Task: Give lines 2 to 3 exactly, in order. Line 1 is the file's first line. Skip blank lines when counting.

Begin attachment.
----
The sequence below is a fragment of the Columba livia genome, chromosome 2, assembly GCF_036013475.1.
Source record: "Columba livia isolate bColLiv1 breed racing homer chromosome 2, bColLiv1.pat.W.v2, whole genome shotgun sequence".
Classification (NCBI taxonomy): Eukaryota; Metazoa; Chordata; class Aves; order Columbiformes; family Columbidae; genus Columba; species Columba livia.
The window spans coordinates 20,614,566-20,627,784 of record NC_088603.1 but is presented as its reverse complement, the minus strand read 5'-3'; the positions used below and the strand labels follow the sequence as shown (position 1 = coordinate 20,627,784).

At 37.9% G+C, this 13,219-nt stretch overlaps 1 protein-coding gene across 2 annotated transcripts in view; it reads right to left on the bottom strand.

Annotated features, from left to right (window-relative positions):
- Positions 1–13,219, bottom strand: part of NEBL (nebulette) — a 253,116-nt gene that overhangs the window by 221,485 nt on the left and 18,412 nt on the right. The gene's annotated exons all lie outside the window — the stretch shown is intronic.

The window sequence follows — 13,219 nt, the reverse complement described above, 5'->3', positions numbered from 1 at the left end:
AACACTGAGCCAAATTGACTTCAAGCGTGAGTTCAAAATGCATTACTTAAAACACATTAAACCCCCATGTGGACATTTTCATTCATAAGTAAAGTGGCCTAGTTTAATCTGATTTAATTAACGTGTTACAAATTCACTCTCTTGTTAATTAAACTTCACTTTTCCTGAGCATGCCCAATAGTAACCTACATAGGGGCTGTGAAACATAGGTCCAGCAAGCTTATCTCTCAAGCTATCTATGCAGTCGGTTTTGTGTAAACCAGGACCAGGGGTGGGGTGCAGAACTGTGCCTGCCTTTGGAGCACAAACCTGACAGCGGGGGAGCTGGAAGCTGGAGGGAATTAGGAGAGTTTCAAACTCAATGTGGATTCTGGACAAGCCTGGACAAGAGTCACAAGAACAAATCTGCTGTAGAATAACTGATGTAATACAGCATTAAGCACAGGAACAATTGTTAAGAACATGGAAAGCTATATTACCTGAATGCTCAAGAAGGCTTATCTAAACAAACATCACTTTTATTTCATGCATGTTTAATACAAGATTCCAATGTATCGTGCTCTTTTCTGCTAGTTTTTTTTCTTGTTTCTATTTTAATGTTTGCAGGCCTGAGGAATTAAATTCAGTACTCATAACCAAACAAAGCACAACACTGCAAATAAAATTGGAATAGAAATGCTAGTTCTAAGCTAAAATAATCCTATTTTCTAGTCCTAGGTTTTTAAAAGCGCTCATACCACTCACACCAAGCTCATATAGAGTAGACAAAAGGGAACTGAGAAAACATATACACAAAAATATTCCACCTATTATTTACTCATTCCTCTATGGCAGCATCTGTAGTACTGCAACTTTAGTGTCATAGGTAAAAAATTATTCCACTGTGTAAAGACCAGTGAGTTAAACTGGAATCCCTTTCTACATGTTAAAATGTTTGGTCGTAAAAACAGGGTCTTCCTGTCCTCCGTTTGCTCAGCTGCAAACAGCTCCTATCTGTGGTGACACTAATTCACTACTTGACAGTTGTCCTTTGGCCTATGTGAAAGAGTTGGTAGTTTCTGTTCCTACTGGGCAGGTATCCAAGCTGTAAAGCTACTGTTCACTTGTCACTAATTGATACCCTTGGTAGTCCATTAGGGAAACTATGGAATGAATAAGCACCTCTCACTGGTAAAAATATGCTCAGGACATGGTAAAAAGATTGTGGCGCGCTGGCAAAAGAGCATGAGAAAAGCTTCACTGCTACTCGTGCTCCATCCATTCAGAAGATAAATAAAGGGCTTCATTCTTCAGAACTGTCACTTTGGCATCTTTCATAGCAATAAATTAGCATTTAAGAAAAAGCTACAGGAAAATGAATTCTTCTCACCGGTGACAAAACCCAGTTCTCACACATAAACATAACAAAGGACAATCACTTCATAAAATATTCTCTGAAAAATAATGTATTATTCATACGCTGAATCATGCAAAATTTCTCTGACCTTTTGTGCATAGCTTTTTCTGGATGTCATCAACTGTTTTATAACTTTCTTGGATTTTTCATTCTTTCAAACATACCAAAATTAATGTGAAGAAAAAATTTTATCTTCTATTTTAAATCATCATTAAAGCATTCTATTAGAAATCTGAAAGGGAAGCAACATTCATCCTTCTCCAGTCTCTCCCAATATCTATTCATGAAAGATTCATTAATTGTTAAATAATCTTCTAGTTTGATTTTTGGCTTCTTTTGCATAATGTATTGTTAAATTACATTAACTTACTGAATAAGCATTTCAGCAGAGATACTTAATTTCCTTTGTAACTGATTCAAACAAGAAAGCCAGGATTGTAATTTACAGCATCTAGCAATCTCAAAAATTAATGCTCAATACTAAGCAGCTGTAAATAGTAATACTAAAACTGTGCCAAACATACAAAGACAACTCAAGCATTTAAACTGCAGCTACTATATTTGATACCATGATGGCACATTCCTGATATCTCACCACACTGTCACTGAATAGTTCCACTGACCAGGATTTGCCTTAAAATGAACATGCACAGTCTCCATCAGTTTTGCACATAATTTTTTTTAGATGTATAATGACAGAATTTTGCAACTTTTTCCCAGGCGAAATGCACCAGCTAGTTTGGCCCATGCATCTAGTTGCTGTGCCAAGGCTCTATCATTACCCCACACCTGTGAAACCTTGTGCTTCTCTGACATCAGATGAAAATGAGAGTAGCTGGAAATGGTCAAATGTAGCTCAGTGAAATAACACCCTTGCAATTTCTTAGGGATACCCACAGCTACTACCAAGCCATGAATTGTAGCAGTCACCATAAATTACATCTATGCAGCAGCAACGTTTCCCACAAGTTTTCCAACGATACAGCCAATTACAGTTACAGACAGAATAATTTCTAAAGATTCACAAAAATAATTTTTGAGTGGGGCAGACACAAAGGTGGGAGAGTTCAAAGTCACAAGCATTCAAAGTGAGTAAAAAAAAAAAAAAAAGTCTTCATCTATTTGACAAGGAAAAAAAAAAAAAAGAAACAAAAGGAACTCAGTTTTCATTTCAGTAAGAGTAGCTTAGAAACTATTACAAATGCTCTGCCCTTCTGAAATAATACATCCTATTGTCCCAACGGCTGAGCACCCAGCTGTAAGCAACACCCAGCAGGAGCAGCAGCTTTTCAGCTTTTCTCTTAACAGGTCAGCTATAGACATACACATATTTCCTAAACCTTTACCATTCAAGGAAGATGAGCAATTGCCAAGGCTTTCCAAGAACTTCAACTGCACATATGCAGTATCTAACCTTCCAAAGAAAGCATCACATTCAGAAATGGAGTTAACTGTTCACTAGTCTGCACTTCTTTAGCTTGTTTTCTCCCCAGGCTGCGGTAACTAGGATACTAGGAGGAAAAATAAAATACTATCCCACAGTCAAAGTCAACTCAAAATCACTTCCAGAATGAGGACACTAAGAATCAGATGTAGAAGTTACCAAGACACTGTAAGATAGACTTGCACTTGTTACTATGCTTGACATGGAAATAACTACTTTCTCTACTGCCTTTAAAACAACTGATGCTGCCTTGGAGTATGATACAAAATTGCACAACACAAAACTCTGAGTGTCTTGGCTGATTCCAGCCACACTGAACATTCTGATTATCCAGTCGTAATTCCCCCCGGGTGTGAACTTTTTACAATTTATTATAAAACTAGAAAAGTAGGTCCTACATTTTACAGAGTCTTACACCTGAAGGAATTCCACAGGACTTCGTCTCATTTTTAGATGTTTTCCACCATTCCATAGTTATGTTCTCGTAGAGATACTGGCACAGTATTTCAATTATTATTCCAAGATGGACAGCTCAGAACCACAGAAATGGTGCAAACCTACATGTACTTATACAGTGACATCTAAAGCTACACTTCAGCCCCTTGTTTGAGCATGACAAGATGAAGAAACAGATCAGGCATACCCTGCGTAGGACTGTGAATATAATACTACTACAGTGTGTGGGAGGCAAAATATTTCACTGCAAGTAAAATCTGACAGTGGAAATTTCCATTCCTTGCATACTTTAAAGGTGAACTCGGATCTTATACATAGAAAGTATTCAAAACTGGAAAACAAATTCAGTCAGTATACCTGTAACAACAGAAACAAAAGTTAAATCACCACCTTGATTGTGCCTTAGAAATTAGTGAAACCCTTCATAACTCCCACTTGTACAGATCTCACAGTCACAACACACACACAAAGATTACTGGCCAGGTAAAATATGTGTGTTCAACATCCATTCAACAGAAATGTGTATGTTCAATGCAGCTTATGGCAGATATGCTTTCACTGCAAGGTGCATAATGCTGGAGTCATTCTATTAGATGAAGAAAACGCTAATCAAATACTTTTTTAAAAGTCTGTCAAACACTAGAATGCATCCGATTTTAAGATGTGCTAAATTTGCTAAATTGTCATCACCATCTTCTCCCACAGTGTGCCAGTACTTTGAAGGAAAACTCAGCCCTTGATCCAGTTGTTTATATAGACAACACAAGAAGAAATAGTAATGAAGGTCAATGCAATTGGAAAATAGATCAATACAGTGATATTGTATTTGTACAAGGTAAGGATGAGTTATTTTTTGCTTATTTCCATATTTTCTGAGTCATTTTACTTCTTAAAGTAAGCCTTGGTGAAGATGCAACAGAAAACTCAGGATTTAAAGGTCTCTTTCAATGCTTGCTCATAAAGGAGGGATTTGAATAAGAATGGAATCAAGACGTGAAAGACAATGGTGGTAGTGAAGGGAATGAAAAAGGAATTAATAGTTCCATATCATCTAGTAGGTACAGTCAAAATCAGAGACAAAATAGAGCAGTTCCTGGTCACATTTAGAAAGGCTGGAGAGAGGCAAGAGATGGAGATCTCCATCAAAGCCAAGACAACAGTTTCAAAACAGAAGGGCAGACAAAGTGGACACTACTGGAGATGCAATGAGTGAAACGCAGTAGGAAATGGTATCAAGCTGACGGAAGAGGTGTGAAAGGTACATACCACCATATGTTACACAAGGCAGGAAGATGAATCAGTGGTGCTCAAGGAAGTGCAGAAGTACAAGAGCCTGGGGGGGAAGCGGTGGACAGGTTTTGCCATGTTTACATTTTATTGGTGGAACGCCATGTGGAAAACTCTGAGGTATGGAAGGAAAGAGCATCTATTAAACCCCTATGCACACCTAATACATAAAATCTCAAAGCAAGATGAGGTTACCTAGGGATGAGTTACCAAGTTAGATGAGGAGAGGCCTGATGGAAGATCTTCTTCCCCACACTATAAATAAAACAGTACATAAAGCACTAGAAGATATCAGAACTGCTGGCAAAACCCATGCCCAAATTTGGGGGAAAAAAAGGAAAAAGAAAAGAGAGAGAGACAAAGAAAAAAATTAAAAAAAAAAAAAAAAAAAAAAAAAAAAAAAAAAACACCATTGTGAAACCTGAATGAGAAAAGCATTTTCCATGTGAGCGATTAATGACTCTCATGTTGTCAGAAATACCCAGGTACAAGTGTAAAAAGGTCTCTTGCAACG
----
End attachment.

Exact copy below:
Source record: "Columba livia isolate bColLiv1 breed racing homer chromosome 2, bColLiv1.pat.W.v2, whole genome shotgun sequence".
Classification (NCBI taxonomy): Eukaryota; Metazoa; Chordata; class Aves; order Columbiformes; family Columbidae; genus Columba; species Columba livia.